December 8, 2021
Many continue to mourn the tragic loss of 22-year-old Gabby Petito after her remains were found in September. The young woman, who went missing during a cross-country road trip with her fiancé, Brian Laundrie, whose body was later found in a Florida nature reserve in October, continues to make headlines all around the country as authorities investigate her death and search for answers.
The story is devastating. But it also shines light on a disturbing truth: the racial disparity in missing persons reports. Tens of thousands of similar cases continue to go untold. The defining difference between Petito’s story and those that never make the top news stories, or any at all, is often just that of race. The missing persons reports that come from Black people and people of color are often tossed aside and forgotten compared to files on missing white people, and especially white women.
“Over the past weeks, we have seen firsthand how national media coverage can galvanize a community to help find a missing person. Unfortunately, Black and Brown missing persons often don’t make the headlines despite making up close to 40 percent of all persons reported missing,” say Natalie Wilson and Derrica Wilson, the cofounders of the Black and Missing Foundation. “This disparity has led to many families still looking for answers and struggling to get the awareness they deserve to bring their loved ones home. We can no longer ignore the facts and must work together to change these inequalities. This includes law enforcement, media, and the community working together to make a difference.”
In 2020 alone, the FBI’s National Crime Information Center (NCIC) compiled more than 89,000 current missing persons cases and over 35 percent of them consisted of people of color. But only about a fifth of their stories get told, according to a 2016 report published in the Journal of Criminal Law and Criminology. And state and federal data on missing Indigenous women and girls is very poorly recorded. The National Crime Information Center reported in 2016 that there were 5,712 reports of missing Indigenous women and girls but only 116 cases were logged in the U.S. Department of Justice’s federal missing persons database, NamUs, according to a report from the Urban Indian Health Institute.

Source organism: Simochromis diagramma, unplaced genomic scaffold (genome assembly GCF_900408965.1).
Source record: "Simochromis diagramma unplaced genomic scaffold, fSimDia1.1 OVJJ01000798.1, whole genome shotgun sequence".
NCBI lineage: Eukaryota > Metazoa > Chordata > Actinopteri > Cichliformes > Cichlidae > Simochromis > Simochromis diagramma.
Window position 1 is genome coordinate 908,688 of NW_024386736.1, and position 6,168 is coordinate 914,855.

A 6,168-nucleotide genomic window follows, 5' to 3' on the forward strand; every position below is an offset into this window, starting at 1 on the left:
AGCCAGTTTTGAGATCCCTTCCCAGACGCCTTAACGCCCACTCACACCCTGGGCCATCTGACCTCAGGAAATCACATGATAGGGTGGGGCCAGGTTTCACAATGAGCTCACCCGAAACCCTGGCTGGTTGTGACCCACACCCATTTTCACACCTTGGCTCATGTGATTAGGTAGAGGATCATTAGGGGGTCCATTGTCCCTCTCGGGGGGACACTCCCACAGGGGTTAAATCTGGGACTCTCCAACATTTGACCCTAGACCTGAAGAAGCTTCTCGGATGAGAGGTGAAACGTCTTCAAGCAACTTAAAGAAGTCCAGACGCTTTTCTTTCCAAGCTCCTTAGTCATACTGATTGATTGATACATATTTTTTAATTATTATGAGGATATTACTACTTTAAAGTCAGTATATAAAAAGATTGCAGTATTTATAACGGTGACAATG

It’s no accident nor coincidence that their stories aren’t publicized or documented in the same way, as issues of hyper-criminalization and white privilege play major roles in how people’s stories are told, if they are even told at all.
“Missing white woman syndrome,” a term used to represent the disproportionate attention that marginalized communities receive when they’re reported missing compared to the overwhelming concern given to white women who disappear, has been gaining attention. White women’s stories often trend, their families get to make public statements, vigils are thrown, national newspaper stories are printed, and people from around the country volunteer to find them. Losing them is an emergency, an immediacy that no one overlooks.
Meanwhile, here are some of the stories of of Black and Brown women who have disappeared without any answers. Their families wish to express both their grief and hopes for change.
Chelsea Michelle Cobo
Chelsea Michelle Cobo of Brooklyn, New York, was 22 when she went missing on May 7, 2016. The Latinx mom of one had a “smile that lit up the room,” says Rose Cobo, her biological aunt and adoptive mom. “Chelsea is a young woman who has a passion for life and loves her family,” she adds. Rose describes Chelsea as a creative woman who dreamed of giving back to others by pursuing a career as a speech therapist.
Rose last dropped Chelsea off at a Brooklyn hospital for drug treatment and she was later supposed to be transferred to a facility in Yonkers, New York, according to news reports. Chelsea was never heard from again. Some reported seeing Chelsea leaving a restaurant with a man, but even after hiring a private investigator, Rose remains without any answers.
Now Rose is fighting so other parents don’t have to suffer the same heartache. “I can’t change what happened to my daughter, Chelsea Cobo, who has been missing for five years,” says Rose. “But I am going to change what happens to the next missing child.” She’s joined 911missing.org, which is working to develop an app to help prevent new missing cases from becoming criminal ones. “Families can’t afford to lose a minute,” says Rose. “We need active searches as soon as a loved one disappears.”